I agree with Neil pretty much across the board.  The time to strike is while the iron is hot, or so the proverbial saying goes.  And that time, in regards to many 50's and 60's shows, were in the 80's when the vcr became the norm and many cable stations were airing plenty of golden oldies.  My problem, as an individual, is that I was not in the position at that time to really record because I was in college and also married later in that decade and money was just too tight.  But in principle there's no doubt that it was the 80's and early 90's when we had the best chance to get many series recorded.

It's also my opinion that we've peaked with vintage material being released on pressed dvds.  I think we are on the downside of that phenomenon.  I'm not sure if burn-on-demand is going to work for classic TV.  That's yet to be determined.  But I will take that option over having to watch streaming video on my computer.  I prefer studio produced, pressed dvds to dvd-r's, but I'll take dvd-r's over streaming video online that I can only watch and not download so as to make my own copies.

Gary "as for the business side of things: it's undeniable that what David Levine wrote is true - regretable from a consumer view, but the cold hard facts nonetheless" O.


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#27 of 108 vnisanian2001

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Posted January 01 2010 - 03:41 AM

The reason why many people began collecting TV shows with the advent of DVDs is really simple.

Yes, there are people who recorded their favorite shows in the 80's and 90's, during either their original network airings, or during their syndicated airings, but the problem is that more often than not, VHS gets damaged beyond repair. It also didn't help that VHS, at least in the early 80's, was really expensive. People also had other commitments as well, like the one Gary mentioned above. Plus, who knew that in the future, there would be season DVD sets? No one, that's for sure.

I will say one thing VHS has an advantage over DVD: When DVD discs skip once, and only once, they are never the same again.

 To all fans of Mr. Belvedere who haven't purchased season 4 yet, please watch this video.

#28 of 108 TravisR

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Posted January 01 2010 - 04:26 AM

Quote:
Originally Posted by jamesmcaw View Post

If they want to remove any cloud of doubt over the sales of subsequent sets, they should just release the whole damn series at once, like Get Smart, or Man from Uncle.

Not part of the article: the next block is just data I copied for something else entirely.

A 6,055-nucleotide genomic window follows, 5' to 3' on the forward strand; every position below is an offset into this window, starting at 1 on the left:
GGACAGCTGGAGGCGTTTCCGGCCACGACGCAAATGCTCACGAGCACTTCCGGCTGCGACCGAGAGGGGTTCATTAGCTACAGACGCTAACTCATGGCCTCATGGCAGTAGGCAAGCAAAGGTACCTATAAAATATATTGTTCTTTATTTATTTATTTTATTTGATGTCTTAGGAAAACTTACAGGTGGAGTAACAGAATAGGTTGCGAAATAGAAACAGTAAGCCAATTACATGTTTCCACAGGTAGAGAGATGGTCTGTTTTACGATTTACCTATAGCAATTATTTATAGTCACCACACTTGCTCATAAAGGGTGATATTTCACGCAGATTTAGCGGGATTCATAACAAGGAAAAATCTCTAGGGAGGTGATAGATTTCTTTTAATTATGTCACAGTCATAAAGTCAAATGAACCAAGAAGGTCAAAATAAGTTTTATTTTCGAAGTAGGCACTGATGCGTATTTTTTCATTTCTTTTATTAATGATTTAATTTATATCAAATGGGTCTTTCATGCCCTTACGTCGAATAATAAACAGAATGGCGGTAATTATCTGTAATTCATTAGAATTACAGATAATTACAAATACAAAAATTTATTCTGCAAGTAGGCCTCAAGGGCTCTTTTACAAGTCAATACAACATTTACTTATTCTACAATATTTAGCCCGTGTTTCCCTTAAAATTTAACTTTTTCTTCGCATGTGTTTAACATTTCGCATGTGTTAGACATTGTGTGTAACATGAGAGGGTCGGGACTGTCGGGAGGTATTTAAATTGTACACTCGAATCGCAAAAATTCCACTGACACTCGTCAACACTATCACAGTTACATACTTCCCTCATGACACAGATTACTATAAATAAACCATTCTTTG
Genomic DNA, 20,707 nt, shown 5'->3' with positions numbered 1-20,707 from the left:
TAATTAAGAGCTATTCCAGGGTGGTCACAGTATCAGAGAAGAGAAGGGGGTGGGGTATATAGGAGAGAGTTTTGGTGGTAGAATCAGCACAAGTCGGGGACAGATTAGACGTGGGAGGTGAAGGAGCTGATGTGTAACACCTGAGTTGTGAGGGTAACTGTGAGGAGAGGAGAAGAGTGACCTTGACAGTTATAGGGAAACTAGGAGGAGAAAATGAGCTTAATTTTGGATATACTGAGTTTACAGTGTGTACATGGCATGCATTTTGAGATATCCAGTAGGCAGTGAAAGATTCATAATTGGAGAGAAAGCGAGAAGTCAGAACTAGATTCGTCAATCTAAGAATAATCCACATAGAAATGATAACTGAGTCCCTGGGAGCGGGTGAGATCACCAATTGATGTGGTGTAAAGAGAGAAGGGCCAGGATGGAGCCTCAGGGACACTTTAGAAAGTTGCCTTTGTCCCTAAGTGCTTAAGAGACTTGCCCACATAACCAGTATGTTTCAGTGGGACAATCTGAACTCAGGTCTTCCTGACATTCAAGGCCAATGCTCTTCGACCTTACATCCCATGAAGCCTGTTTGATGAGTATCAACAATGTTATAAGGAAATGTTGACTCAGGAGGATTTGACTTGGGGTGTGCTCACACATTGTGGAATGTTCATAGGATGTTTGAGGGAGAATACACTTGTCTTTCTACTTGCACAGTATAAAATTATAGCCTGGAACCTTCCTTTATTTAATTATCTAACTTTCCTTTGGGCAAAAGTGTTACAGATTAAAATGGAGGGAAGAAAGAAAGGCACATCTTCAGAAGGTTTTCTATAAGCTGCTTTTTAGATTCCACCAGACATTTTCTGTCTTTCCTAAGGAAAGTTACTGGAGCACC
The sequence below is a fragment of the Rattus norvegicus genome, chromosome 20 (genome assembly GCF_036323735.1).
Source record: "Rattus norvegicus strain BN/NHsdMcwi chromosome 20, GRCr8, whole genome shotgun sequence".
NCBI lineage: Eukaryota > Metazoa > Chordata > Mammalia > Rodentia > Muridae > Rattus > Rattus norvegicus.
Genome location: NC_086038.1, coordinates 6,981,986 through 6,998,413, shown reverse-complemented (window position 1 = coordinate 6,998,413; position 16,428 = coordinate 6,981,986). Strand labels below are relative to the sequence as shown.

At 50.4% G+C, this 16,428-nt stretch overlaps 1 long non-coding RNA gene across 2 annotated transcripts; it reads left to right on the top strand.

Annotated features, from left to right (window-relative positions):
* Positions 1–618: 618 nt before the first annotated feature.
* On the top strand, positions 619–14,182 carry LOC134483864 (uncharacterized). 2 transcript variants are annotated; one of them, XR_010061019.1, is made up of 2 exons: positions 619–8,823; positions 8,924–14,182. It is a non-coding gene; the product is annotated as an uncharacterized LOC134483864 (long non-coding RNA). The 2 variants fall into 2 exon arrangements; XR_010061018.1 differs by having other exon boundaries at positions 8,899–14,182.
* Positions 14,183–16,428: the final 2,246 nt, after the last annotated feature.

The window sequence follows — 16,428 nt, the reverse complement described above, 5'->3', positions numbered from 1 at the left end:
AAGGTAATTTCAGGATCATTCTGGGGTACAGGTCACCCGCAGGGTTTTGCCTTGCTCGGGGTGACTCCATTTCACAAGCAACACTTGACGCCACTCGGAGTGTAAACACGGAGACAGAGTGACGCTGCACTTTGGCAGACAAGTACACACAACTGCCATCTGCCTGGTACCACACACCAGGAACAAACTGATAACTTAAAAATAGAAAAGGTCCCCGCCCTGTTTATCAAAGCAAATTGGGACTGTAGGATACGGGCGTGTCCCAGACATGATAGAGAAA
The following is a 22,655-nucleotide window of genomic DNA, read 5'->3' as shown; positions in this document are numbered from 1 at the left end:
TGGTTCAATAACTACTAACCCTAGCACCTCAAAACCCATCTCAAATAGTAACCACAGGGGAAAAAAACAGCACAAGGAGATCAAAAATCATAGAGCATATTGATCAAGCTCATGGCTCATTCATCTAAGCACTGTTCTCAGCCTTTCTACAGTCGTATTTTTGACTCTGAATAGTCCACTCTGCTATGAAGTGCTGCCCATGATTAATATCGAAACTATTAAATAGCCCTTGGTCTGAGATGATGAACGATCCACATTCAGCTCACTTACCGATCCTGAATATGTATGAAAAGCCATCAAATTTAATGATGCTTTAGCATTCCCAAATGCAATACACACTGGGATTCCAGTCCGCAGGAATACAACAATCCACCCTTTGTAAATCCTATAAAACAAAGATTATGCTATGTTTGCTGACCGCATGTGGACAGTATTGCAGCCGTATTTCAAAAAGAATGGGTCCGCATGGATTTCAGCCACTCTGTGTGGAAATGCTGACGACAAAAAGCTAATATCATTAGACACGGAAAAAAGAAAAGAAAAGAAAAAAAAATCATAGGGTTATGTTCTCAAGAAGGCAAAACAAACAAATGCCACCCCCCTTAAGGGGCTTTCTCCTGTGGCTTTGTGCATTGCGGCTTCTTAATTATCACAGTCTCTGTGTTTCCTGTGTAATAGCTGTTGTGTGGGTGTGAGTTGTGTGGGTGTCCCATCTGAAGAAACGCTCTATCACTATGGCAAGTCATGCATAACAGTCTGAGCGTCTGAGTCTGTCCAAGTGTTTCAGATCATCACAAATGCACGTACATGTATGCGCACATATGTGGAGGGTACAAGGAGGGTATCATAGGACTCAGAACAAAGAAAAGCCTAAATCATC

Then they risk losing even more money than they'd lose if one season didn't sell. Why would they do that?

#29 of 108 Neil Brock

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Posted January 01 2010 - 04:50 AM



Quote:
Originally Posted by TravisR 



Then they risk losing even more money than they'd lose if one season didn't sell. Why would they do that?
      They wouldn't and that's why they don't.



#30 of 108 kemcha

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Posted January 01 2010 - 04:56 AM

The problem is that the industry will never, ever release those shows that everyone wants. Less than 10% of the television shows have been released to DVD and most are held up due to licensing rights that involve either the cast (actors and actressess) or music rights. Those same shows on blu ray will also suffer the same problem which is why I'm reluctant to invest in blu ray. I just don't see the industry ever adopting one media standard and stocking to that.

Why create a new media standard every 10 years? If the industry wants to create a universal standard, just create the new media format and keep that as the single standard while upgrading that technology every few years as improvement in technology are discovered. Don't just create a new standard that isn't compatible with what has come before. This is why blu ray is having such a problem trying to get those consumers who are still stuck on DVD to invest in.

Sony and the Blu Ray Association, when they introduced the format, said that it was the last format that a consumer would need, that blu ray is the format of the future. Rest assured, that in about five years, Sony will attempt to create a new format again, claiming the same thing and getting consumers to double dip, triple dip, quadruple dip on the same titles with yet another media format.

#31 of 108 TravisR

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Posted January 01 2010 - 06:20 AM

Quote:
Originally Posted by kemcha View Post

Why create a new media standard every 10 years?

To make money. There is no 'last format' and there's no conspiracy. There's always going to be something better because they can make money from it.

#32 of 108 Gary OS

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Posted January 01 2010 - 06:33 AM

     Quote:
Originally Posted by TravisR 

To make money. There is no 'last format' and there's no conspiracy. There's always going to be something better because they can make money from it.